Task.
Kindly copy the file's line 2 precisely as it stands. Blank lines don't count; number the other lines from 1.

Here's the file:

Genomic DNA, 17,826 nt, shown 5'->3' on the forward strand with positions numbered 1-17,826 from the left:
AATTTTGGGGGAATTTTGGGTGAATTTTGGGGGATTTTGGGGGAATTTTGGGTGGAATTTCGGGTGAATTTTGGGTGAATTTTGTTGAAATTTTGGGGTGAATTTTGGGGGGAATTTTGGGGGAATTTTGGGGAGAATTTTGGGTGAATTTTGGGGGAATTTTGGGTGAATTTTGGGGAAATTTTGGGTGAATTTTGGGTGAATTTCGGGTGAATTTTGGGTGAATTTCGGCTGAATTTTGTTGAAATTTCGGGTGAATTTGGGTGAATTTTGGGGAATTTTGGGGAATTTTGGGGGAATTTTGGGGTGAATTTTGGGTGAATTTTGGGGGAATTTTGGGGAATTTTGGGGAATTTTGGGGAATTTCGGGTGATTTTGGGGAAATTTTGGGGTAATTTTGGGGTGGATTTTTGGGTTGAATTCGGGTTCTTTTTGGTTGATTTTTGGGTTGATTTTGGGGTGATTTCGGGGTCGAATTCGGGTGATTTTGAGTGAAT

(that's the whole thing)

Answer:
AATTTTGGGGGAATTTTGGGTGAATTTTGGGGGATTTTGGGGGAATTTTGGGTGGAATTTCGGGTGAATTTTGGGTGAATTTTGTTGAAATTTTGGGGTGAATTTTGGGGGGAATTTTGGGGGAATTTTGGGGAGAATTTTGGGTGAATTTTGGGGGAATTTTGGGTGAATTTTGGGGAAATTTTGGGTGAATTTTGGGTGAATTTCGGGTGAATTTTGGGTGAATTTCGGCTGAATTTTGTTGAAATTTCGGGTGAATTTGGGTGAATTTTGGGGAATTTTGGGGAATTTTGGGGGAATTTTGGGGTGAATTTTGGGTGAATTTTGGGGGAATTTTGGGGAATTTTGGGGAATTTTGGGGAATTTCGGGTGATTTTGGGGAAATTTTGGGGTAATTTTGGGGTGGATTTTTGGGTTGAATTCGGGTTCTTTTTGGTTGATTTTTGGGTTGATTTTGGGGTGATTTCGGGGTCGAATTCGGGTGATTTTGAGTGAAT